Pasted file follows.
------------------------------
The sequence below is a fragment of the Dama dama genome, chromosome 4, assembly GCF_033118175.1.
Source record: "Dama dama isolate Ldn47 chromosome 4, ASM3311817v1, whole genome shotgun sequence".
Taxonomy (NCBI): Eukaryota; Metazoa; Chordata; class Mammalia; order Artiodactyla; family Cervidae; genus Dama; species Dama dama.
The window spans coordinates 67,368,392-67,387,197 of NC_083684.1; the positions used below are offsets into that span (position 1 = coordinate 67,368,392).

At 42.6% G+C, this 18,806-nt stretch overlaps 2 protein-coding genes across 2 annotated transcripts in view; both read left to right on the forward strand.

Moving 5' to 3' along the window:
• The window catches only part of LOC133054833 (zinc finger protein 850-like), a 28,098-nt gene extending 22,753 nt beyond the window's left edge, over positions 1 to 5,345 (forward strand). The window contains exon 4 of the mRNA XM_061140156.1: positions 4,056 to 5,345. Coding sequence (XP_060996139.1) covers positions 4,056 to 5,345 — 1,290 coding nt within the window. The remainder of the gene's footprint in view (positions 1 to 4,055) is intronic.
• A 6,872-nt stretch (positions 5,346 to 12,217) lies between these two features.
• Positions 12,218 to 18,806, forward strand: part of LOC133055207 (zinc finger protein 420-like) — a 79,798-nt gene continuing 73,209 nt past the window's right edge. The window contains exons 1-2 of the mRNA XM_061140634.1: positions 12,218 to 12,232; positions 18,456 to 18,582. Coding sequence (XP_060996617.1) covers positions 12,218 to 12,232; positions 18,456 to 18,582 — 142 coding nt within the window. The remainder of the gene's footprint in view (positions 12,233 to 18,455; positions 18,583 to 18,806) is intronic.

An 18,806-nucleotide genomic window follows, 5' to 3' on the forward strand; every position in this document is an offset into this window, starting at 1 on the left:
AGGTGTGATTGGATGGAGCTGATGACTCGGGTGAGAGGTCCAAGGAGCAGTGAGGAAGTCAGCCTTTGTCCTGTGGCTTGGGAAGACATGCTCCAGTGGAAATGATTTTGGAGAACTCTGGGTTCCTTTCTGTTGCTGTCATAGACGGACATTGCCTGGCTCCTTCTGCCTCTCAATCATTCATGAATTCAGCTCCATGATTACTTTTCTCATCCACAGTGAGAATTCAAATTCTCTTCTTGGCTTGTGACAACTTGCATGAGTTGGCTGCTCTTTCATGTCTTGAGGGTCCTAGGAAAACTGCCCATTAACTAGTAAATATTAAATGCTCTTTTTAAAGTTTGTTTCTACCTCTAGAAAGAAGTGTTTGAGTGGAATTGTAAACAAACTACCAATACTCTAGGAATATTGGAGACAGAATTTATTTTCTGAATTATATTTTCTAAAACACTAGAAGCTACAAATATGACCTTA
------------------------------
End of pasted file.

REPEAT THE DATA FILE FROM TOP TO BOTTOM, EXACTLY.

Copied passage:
The sequence below is a fragment of the Dama dama genome, chromosome 4, assembly GCF_033118175.1.
Source record: "Dama dama isolate Ldn47 chromosome 4, ASM3311817v1, whole genome shotgun sequence".
Taxonomy (NCBI): Eukaryota; Metazoa; Chordata; class Mammalia; order Artiodactyla; family Cervidae; genus Dama; species Dama dama.
The window spans coordinates 67,368,392-67,387,197 of NC_083684.1; the positions used below are offsets into that span (position 1 = coordinate 67,368,392).

At 42.6% G+C, this 18,806-nt stretch overlaps 2 protein-coding genes across 2 annotated transcripts in view; both read left to right on the forward strand.

Moving 5' to 3' along the window:
• The window catches only part of LOC133054833 (zinc finger protein 850-like), a 28,098-nt gene extending 22,753 nt beyond the window's left edge, over positions 1 to 5,345 (forward strand). The window contains exon 4 of the mRNA XM_061140156.1: positions 4,056 to 5,345. Coding sequence (XP_060996139.1) covers positions 4,056 to 5,345 — 1,290 coding nt within the window. The remainder of the gene's footprint in view (positions 1 to 4,055) is intronic.
• A 6,872-nt stretch (positions 5,346 to 12,217) lies between these two features.
• Positions 12,218 to 18,806, forward strand: part of LOC133055207 (zinc finger protein 420-like) — a 79,798-nt gene continuing 73,209 nt past the window's right edge. The window contains exons 1-2 of the mRNA XM_061140634.1: positions 12,218 to 12,232; positions 18,456 to 18,582. Coding sequence (XP_060996617.1) covers positions 12,218 to 12,232; positions 18,456 to 18,582 — 142 coding nt within the window. The remainder of the gene's footprint in view (positions 12,233 to 18,455; positions 18,583 to 18,806) is intronic.

An 18,806-nucleotide genomic window follows, 5' to 3' on the forward strand; every position in this document is an offset into this window, starting at 1 on the left:
AGGTGTGATTGGATGGAGCTGATGACTCGGGTGAGAGGTCCAAGGAGCAGTGAGGAAGTCAGCCTTTGTCCTGTGGCTTGGGAAGACATGCTCCAGTGGAAATGATTTTGGAGAACTCTGGGTTCCTTTCTGTTGCTGTCATAGACGGACATTGCCTGGCTCCTTCTGCCTCTCAATCATTCATGAATTCAGCTCCATGATTACTTTTCTCATCCACAGTGAGAATTCAAATTCTCTTCTTGGCTTGTGACAACTTGCATGAGTTGGCTGCTCTTTCATGTCTTGAGGGTCCTAGGAAAACTGCCCATTAACTAGTAAATATTAAATGCTCTTTTTAAAGTTTGTTTCTACCTCTAGAAAGAAGTGTTTGAGTGGAATTGTAAACAAACTACCAATACTCTAGGAATATTGGAGACAGAATTTATTTTCTGAATTATATTTTCTAAAACACTAGAAGCTACAAATATGACCTTA